The US dictates migration policy

This is exactly where a lot is wrong in Mexico. Keyword impunity. After all: Mexico's President, Andrés Manuel López Obrador, announced a turning point last year on the 10th anniversary of the massacre of 72 migrants in San Fernando:

"The investigation files are reopened. Nobody will be protected anymore, there will be no more impunity. In cases of enforced disappearances and other human rights crimes, we will from now on allow the UN to intervene without any restrictions."

What will become of it remains to be seen. In any case, the Mexican president quickly cashed the promise of a more humane migration policy made at the beginning of his term of office, says Sofía de Rubina:

"In 2018, when the caravan passed through Mexico, the López Obrador government wanted to issue humanitarian visas to all migrants. After that, this was revised under pressure from the USA and given way to a security discourse. Especially with the establishment of the National Guard, migration was militarized. It hostels were searched, the National Guard tried forcibly to stop caravans on the southern border. "

(AFP / rodrigo Abd) Mexico government offers aid to refugees
Refugees from Honduras, El Salvador and Guatemala move to the USA. Now the outgoing Mexican President Peña Nieto has offered them to apply for a residence permit in Mexico.

And the USA? US anti-migration policy began long before Donald Trump and his wall project. Human rights activist Ana Lorena Delgadillo emphasizes that the USA also shares responsibility for the disappearance and death of migrants and refugees.

"The USA has dictated its migration policy to the region. People who want to apply for asylum in the USA should not do so in the USA, but in these third countries. With the" Stay in Mexico "program, Mexico undertakes to take back all people, who want to apply for asylum in the USA from Mexico. What does that mean? These people should stay in the border towns, of all places, where there is a particularly high level of crime. "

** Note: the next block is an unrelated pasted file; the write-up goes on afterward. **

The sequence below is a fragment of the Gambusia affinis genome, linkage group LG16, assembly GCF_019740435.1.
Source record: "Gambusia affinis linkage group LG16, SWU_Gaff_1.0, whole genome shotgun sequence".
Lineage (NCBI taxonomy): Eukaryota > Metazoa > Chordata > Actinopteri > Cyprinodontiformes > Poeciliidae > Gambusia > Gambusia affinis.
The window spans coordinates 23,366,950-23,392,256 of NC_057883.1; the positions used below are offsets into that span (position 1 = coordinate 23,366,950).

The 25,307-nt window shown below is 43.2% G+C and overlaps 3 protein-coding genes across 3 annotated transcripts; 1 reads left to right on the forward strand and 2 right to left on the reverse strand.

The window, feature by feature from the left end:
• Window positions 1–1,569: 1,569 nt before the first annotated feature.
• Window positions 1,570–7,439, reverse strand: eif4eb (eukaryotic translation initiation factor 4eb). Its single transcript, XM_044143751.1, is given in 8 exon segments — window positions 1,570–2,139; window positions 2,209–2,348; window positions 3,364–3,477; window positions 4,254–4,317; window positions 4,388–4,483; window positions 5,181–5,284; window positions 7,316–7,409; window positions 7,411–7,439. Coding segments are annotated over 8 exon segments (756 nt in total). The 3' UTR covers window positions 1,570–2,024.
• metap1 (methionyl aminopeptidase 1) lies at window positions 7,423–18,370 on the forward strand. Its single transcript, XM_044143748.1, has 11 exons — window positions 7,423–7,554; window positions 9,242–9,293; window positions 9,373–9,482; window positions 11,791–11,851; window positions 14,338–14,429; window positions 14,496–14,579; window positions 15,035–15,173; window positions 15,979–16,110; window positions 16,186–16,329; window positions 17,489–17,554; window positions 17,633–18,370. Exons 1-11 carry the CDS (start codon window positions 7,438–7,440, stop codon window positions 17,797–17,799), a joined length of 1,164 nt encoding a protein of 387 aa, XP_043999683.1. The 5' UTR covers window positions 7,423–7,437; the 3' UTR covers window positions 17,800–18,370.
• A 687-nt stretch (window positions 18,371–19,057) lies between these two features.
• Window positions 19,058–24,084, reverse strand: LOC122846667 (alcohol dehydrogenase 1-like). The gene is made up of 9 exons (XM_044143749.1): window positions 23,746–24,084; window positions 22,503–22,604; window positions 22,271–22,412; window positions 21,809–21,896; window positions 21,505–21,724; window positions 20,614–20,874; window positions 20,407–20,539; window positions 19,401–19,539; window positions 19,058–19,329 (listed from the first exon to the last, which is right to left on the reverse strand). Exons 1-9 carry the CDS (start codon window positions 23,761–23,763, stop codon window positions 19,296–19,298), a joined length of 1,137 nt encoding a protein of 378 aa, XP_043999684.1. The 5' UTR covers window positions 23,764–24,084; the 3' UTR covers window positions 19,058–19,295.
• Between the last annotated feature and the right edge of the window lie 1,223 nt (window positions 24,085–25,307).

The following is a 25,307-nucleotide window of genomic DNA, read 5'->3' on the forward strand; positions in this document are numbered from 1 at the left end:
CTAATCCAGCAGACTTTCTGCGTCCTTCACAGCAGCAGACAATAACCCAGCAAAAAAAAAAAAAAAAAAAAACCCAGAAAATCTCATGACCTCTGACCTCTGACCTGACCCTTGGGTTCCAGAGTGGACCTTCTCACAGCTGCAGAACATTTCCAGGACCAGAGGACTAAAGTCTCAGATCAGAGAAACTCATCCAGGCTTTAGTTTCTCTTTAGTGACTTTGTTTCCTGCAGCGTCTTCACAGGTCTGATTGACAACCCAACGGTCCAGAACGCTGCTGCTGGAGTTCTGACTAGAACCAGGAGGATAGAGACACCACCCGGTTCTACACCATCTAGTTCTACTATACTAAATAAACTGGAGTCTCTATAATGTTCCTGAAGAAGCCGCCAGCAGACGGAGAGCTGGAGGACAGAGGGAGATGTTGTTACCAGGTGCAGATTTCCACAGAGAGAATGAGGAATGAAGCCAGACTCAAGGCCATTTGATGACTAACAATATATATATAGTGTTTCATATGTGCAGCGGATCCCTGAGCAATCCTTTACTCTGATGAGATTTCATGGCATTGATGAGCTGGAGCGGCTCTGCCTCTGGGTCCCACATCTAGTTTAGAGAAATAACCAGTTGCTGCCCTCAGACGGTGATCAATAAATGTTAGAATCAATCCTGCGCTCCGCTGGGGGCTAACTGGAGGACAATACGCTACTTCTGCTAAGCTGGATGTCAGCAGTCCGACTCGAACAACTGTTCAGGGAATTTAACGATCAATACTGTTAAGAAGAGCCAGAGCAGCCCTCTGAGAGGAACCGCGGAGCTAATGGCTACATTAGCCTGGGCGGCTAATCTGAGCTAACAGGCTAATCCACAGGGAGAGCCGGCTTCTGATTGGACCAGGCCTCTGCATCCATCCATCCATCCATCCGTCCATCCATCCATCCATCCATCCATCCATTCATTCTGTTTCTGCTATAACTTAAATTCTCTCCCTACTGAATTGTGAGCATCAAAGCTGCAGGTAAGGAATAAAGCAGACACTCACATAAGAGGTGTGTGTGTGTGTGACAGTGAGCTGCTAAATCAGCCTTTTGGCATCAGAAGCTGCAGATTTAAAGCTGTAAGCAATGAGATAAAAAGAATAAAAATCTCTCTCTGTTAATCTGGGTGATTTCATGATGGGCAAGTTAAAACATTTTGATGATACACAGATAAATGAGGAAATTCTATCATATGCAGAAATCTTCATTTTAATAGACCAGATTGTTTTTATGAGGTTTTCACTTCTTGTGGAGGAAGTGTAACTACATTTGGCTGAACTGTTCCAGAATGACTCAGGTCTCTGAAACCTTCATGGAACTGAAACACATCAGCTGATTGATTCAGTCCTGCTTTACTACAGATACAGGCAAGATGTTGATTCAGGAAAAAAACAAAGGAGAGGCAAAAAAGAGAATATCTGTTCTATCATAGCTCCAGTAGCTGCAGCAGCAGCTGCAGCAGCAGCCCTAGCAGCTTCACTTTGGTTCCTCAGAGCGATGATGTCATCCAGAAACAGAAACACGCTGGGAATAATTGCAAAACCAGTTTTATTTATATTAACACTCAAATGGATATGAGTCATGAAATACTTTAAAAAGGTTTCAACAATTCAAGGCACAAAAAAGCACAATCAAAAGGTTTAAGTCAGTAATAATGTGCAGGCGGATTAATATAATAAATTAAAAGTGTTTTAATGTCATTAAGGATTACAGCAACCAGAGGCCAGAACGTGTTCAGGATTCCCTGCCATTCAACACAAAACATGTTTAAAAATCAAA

Biden gives false hope

Joe Biden, the new president, has promised a realignment of migration policy, a more humane one.This gives many migrants false hopes: In February and March, the US border police arrested over 100,000 people, almost a third more than before Biden took office. Sofía de Rubina from the human rights center Centro ProDH is cautiously optimistic:

"The grave crisis for migration and human rights under Trump, with xenophobic rhetoric, the wall and family segregation has given way to hope under Biden: the wall stop, the suspension of" Stay in Mexico ", announced migration reforms, all of this can bring about noticeable improvements."

(dpa / picture alliance / Sputnik / Ivan Pierre Aguirre) US immigration system is being fundamentally reformed
US President Biden is sending a clear signal: by signing three decrees, he is pushing ahead with the reform of US migration policy - away from deterrence, deportation and the building of the wall.

The Washington Office on Latin America points out, however, that the crisis is so deep that it takes time to implement what has been announced and that deeper structural reforms are necessary so that migration is no longer so dangerous. The search continues for relatives like María and Delsi. Relatives' associations continue to put pressure on the fact that an investigation is finally carried out, that the fate of their loved ones is finally cleared up, that the perpetrators are finally brought to justice.